Production peaks of 35,300 b/d of condensate and 425 MMcfd of gas are anticipated. The field lies on Norwegian North Sea Blocks 30/8 and 30/5 where water depth is about 90 m.

Agip Algeria Exploration BV bought the combined interests of Anadarko Petroleum Corp. and Lasmo plc in two Algerian exploration and production blocks for $127 million.

The deal involved Blocks 401a and 402a in the Berkine Basin, in which Anadarko held 27.5% and Lasmo 13.75%, and which are operated by BHP Petroleum Pty. Ltd.

The two blocks contain a number of oil discoveries which are being evaluated for development. One find extends into Agip`s adjacent Block 403 license area.

Anadarko said the sale brought better value from a non-operated property, while Lasmo said the blocks were non-core assets. Both companies retain interests in nearby Blocks 404a and 208, where Anadarko is operator.

Saga Petroleum AS, recently acquired by Norsk Hydro AS, sold its Varg production ship to Petroleum Geo-Services AS, Oslo, for $350 million. Saga will lease the ship from PGS for the remaining production period of Varg.

The contract is due to last a minimum of 3 years, and the lease rate is $177,000 b/d. Varg was brought on stream in December 1998 and had estimated reserves of 50 million bbl of oil. Production currently average 33,000 b/d. Saga said the deal gave it a book value gain of more than 500 million kroner ($63 million).

Project Focus: Shell Expro lays Brent Spar to rest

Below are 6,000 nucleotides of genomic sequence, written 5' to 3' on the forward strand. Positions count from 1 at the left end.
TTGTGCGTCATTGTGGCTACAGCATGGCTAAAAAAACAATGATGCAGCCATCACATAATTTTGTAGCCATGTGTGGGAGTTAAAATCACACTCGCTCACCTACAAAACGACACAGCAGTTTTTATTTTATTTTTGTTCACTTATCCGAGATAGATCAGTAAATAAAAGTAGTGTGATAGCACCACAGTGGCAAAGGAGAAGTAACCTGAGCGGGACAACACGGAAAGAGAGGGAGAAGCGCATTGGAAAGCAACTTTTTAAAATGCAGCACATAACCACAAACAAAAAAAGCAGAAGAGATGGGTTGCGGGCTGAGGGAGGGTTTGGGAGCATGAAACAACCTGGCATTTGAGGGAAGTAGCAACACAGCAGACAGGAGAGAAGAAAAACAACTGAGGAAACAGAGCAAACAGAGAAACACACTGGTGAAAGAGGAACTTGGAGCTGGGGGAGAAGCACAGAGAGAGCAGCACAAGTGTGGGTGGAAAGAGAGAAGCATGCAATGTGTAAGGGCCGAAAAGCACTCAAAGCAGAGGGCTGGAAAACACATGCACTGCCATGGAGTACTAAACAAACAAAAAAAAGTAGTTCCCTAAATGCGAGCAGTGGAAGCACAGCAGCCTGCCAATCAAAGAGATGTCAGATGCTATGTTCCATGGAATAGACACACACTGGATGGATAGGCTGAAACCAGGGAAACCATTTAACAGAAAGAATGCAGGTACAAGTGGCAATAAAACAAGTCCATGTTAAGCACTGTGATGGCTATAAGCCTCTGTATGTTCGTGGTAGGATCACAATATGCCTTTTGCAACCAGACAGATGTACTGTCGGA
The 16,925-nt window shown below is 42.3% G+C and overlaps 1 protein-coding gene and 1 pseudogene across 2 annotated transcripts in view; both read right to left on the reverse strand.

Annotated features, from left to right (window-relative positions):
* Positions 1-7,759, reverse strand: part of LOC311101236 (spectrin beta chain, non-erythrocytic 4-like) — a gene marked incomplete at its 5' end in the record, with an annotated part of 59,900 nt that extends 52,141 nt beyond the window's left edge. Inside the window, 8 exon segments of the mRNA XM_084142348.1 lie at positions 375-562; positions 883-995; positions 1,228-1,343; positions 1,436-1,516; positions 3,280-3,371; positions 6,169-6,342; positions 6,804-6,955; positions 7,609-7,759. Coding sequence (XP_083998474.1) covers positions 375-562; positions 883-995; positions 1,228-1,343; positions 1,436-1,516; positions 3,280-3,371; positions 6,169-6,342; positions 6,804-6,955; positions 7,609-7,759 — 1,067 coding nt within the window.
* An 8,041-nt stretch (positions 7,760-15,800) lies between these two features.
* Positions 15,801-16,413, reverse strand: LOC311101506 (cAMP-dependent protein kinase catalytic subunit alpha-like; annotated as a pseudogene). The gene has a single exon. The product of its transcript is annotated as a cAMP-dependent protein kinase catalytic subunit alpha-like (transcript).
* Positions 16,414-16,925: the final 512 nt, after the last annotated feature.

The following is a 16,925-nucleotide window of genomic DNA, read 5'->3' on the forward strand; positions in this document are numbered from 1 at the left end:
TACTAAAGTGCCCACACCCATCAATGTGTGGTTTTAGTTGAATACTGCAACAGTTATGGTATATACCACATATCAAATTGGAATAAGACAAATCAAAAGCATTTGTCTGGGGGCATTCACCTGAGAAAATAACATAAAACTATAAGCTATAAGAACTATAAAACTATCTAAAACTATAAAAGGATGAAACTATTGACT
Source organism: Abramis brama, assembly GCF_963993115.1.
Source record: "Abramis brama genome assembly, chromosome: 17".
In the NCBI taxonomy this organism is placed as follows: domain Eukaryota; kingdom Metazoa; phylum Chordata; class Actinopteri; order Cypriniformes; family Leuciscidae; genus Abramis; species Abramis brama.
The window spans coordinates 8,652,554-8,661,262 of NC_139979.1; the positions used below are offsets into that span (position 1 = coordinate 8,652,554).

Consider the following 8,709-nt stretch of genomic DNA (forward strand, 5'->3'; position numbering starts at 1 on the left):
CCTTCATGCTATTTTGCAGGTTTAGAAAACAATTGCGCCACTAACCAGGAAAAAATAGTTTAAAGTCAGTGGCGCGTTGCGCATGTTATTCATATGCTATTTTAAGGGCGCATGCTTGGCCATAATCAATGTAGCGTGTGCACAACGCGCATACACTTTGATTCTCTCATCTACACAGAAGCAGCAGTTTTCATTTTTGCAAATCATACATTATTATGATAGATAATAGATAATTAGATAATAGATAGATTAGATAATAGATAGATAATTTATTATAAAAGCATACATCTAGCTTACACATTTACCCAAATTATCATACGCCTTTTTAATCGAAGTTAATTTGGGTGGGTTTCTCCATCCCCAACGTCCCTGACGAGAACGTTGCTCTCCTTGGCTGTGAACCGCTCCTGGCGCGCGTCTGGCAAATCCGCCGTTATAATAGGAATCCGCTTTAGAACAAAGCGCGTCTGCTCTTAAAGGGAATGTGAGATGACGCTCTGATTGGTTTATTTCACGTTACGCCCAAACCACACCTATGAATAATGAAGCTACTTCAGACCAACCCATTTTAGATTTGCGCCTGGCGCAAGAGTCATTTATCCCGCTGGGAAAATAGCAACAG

Shell U.K. Exploration & Production completed the disposal of Brent Spar, after an initially rocky 4-year process, at last over the weekend of July 10-11.

That weekend three remaining cut and cleaned rings of the hull were placed on the seabed in Mekjarvik harbor, near Stavanger. The 1,200-1,800 metric ton rings, each about 22 m high and 29 m in diameter, were lifted into place by the Thialf crane barge. They were to be filled with ballast and covered in concrete to form a new quay, due to open in 2000 (OGJ, Feb. 9, 1998, p. 30).

The dismantling was carried out by Heerema Marine Contractors Nederland BV using H581, the world`s largest flat-top barge. This was fitted with a specially designed lifting cradle to raise the cylindrical spar vertically so the hull could be sliced. The barge was also used to transport and cut the cleaned ring sections to the quay site for placement by Thialf.

Eric Faulds, Shell Expro`s decommissioning manager, said: "We`ve learned a great deal in the process and, in the spirit of openness and communication which has been a feature of Brent Spar decommissioning, since we launched the `Way Forward` in October 1995 we will be publishing information on the technical and other lessons learned in a `close out` report later this year.

"In the report we will also be able to provide details of all aspects of the work including final costs and other statistical data compiled over the whole project."